Europe imports more diesel from MidEast, Asia to replace Russia

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LONDON — Europe is increasingly turning to non-Russian suppliers for its diesel needs with imports of the fuel this month on track to reach a three year high, data from oil analytics firm Vortexa showed.

The data, covering Sept. 1-11, showed Europe on course to import 1.65 million barrels per day (bpd) of diesel this month, up from 1.46 million bpd last month, and the highest since August 2019.

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It also showed diesel imports from Russia accounted for 44% of the total so far in September, down from 51% in the whole of August and 60% in July.

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At the same time, the Middle East’s share of European diesel imports reached 30%, up from 23% in August.

Imports from the Middle East for the whole of September are set to rise about 50% from August to 500,000 bpd, their highest since May 2018, the data showed.

Imports from Asia are set to remain broadly steady at around 225,000 bpd in all of September versus August, but are over three times higher than in July, and near last November’s recent high, the data showed.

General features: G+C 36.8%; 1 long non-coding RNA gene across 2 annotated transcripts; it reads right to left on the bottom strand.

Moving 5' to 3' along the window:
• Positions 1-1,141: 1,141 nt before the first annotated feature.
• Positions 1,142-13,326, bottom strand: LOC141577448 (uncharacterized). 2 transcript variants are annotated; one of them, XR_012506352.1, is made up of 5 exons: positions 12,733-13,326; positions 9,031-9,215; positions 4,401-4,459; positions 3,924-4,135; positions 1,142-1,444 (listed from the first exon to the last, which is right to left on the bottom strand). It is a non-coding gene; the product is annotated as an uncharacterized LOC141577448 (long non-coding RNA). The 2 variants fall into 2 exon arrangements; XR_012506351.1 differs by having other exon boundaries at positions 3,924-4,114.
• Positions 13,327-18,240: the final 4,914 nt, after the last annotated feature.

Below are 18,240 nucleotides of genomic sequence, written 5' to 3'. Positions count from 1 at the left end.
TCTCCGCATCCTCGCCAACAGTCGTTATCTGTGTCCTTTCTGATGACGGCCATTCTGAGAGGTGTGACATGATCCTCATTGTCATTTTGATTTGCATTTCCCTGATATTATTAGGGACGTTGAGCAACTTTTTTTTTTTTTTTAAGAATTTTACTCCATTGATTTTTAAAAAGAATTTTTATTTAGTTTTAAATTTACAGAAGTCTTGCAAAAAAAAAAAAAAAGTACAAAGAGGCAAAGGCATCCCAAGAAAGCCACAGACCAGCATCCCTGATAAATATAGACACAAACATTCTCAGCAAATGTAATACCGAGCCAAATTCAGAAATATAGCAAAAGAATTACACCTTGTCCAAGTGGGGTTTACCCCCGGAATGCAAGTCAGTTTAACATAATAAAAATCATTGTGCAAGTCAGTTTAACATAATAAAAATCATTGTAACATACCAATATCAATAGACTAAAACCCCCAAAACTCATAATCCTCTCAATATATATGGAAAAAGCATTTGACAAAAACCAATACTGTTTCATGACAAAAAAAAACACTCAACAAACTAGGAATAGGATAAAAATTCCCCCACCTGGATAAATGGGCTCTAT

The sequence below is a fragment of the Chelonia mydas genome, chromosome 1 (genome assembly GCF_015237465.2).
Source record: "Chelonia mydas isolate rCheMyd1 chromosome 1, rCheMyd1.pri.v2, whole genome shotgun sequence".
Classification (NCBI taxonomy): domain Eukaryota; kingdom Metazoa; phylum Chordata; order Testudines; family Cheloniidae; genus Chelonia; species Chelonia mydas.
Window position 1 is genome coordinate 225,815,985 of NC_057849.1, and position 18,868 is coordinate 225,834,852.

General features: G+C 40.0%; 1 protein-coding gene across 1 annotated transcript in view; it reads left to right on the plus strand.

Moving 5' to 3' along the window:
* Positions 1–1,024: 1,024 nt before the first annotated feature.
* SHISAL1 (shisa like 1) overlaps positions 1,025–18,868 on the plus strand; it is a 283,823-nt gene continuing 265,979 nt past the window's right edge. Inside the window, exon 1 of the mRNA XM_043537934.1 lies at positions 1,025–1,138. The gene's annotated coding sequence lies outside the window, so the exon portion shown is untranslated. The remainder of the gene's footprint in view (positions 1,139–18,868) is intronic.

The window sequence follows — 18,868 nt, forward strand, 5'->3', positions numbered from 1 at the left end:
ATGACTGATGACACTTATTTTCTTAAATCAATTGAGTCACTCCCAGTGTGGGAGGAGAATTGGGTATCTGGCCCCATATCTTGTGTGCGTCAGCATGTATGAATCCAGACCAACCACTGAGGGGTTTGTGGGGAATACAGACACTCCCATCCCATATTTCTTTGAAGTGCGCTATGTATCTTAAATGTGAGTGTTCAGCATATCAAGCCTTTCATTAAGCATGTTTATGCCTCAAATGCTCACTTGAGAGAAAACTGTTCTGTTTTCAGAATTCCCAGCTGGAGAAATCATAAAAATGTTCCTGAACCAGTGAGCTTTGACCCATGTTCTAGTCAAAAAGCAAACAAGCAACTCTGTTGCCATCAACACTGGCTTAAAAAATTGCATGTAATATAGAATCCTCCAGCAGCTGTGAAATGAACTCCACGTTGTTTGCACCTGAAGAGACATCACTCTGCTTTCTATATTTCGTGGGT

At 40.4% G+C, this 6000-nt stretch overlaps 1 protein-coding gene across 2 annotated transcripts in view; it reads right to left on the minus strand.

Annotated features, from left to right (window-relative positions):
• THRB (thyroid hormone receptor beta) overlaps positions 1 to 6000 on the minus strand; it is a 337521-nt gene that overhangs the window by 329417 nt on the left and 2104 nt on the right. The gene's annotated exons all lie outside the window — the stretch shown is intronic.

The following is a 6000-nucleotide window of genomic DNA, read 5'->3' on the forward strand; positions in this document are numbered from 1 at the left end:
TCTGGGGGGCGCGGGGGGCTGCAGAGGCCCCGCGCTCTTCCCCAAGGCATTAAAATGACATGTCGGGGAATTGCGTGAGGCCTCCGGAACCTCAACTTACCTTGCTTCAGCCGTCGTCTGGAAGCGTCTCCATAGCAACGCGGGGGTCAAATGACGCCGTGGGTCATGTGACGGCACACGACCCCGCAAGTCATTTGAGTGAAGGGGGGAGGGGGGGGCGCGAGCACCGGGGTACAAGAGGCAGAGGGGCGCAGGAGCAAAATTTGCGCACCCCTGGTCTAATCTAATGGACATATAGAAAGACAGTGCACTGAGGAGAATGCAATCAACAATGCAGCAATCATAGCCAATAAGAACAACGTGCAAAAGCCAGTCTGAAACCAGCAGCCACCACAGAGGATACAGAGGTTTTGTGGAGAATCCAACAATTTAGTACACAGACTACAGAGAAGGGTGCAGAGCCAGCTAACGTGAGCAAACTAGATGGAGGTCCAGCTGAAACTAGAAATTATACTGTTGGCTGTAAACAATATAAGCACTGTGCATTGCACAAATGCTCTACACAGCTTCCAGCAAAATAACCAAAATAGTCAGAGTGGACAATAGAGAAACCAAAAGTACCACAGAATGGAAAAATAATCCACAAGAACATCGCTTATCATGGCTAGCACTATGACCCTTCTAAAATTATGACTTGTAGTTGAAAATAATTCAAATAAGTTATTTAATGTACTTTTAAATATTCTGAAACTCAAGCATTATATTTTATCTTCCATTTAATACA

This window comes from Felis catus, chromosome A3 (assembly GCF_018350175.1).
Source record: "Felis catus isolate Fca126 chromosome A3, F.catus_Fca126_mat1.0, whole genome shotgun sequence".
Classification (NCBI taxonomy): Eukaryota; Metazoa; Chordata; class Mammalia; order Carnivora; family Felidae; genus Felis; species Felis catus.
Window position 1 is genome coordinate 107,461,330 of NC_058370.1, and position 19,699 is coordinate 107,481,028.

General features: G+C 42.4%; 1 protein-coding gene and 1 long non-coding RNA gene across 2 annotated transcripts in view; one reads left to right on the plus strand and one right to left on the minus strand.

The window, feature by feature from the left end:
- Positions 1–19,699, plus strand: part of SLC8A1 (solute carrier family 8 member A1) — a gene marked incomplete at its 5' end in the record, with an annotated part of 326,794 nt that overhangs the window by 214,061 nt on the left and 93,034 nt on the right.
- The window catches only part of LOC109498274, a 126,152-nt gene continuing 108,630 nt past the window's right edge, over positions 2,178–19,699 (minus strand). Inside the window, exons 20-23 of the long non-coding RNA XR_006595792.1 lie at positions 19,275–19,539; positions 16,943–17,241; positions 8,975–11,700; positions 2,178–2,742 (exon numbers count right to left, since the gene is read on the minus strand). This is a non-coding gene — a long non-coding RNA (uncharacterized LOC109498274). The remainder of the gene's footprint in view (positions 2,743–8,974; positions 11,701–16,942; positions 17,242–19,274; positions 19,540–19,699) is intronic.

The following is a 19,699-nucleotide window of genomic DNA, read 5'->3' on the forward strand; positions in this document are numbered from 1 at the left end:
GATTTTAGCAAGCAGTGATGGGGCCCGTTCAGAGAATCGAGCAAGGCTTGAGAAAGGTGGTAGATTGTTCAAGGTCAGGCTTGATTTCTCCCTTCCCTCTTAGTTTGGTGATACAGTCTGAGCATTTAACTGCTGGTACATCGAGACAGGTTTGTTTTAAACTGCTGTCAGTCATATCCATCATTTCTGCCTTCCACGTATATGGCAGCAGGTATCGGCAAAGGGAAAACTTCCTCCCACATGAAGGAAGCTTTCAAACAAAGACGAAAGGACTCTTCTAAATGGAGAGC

Indian and Chinese refineries, which normally export diesel to Europe, have ramped up purchases of Russian crude this year at big discounts, as traditional buyers in Europe and elsewhere pull back.

The rise in imports comes amid acutely low distillate storage levels in Europe, not helped by a backwardated market structure that discourages storage economics.

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“The diesel imports can … be explained … by distributors in Europe planning for end of year sanctions by stockpiling now while outright prices have taken a dip,” a European trader said.

The European Union will stop buying all Russian crude oil delivered by sea from early December, and will ban all Russian refined products two months later, in protest over Moscow’s invasion of Ukraine.

Having hit an all time high of nearly $77 a barrel in early March as the market feared big supply outages from Russia, European benchmark barge diesel margins have softened, reaching about $53 a barrel on Tuesday, according to Reuters assessments.

Adding to tightness in the diesel market has been a wave of refining capacity shutdowns that accelerated in the wake of the COVID-19 pandemic.

Crude oil refining capacity has shrunk by a record 3.8 million bpd from March 2020 to mid-2022 as demand expanded, setting the stage for fuel markets to remain very tight until at least mid-decade, International Energy Forum and S&P Global research showed.

(Additional reporting by Rowena Edwards Editing by Mark Potter)



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